The black points and lines indicate the mean and bootstrapped 95% confidence interval for each category. What is pretty clear is that the higher the level a player is, the more points they will score. This makes sense because as a player develops more skills they will have offensive skills to start accumulating more point scoring statistics, or will have defensive skills to reduce the time they spend off the pitch earning no points. While this pattern is not seen in all player types, it is common enough that a linear model of fantasy points against level (accounting for differences in player type) suggests that each increase in level will result in almost half an additional average point per game (95% CI 0.43 – 0.48, p < 2e-16 ). So the cost of a player will have to increase by some amount as they become more skilled.
To determine the base cost of each piece, we need a metric that compares their relative scoring potential. If you look at the distribution of points for each piece, you will see that there is generally a long right tail.
The extent of this skew differs for different player types, which suggests that using average points is a poor way to set the base cost of a piece. In addition, the challenge in a fantasy sports league comes from being able to correctly identify which players fall into that high scoring portion of the distribution and so we will try to set our base cost from there. After trying a few measures, the 70th percentile (point at which 70% of the values lie below, and 30% above) was selected as the metric that best distinguishes between the different player types without being overly influenced by one or two outlier players. Rounding to the nearest half point, the 70th percentile values for Chaos players are 3 for Beastmen, 4.5 for Chaos Warriors, and 7 for Minotaurs.
Since some players are not common in REBBL and so do not have a lot of data to work with, a weeks worth of CCL matches were also analysed to confirm or adjust the values assigned by looking purely at REBBL Season 6 data. After considering this additional data, the 70th percentile values were adjusted for some player types (eg. Minotaurs were dropped from 7 to 6). For the races that were new in Legendary Edition, the CCL data provides the only good source of match statistics to use for working out player costs. Combining these 70th percentile values with the 0.5 point increase per level gives a pricing scale that looks something like this, with the solid line indicating the value used to price each player at a specic level.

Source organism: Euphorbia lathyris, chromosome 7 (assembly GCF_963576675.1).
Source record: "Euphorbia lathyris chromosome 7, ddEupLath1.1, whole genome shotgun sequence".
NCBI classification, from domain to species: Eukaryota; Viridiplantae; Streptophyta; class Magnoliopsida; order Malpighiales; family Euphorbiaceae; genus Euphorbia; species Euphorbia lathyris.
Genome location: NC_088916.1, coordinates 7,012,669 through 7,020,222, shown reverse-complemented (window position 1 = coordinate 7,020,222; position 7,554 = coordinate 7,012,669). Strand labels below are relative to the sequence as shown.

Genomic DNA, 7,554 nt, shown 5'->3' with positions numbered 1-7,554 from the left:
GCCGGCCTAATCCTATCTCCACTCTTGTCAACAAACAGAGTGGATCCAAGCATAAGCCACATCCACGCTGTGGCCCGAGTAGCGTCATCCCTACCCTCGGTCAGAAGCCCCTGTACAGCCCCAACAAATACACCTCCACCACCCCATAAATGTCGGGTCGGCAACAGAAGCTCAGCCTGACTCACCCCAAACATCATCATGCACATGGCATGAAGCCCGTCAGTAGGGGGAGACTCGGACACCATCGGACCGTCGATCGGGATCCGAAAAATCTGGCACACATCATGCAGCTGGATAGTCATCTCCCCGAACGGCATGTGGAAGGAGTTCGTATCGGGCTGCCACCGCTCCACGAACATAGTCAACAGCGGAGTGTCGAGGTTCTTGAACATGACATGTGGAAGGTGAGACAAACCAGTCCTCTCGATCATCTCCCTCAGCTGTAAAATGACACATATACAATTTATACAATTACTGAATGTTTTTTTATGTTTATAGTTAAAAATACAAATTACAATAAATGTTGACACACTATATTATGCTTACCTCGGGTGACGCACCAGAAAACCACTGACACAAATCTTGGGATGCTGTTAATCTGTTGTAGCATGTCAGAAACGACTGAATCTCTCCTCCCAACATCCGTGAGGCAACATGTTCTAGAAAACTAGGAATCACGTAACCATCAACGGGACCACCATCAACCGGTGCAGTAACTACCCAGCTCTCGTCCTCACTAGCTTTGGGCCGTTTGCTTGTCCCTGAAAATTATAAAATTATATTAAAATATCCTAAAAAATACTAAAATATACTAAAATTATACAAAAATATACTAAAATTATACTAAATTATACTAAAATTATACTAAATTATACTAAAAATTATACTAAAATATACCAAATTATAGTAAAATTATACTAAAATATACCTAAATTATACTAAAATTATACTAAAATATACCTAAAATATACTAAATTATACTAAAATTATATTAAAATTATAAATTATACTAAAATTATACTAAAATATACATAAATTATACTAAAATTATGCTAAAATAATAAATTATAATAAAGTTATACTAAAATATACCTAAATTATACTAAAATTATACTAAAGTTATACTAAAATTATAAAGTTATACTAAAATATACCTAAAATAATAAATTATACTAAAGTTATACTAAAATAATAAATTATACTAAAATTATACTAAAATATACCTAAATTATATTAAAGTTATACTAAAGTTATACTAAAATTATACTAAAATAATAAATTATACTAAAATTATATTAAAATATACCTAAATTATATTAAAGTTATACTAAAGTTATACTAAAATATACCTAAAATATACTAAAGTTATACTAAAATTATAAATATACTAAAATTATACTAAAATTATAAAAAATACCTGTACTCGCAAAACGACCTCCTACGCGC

While we can’t be certain that new races will perform in REBBL the same way they perform in CCL, they certainly appear to behave in a similar fashion. Here is the same figure as above but for the Ogre team using match data from CCL.
Converting to a cost
The final step is to convert all these values to an understandable cost and to set a budget that sets an appropriate constraint on team construction. In the end, multiplying all the relative pricing values by 20 worked easiest because it
- Meant that the 0.5 point increase per level comes out to a nice round 10
- Puts the base cost for each player more intuitively understandable level that approximates their TV cost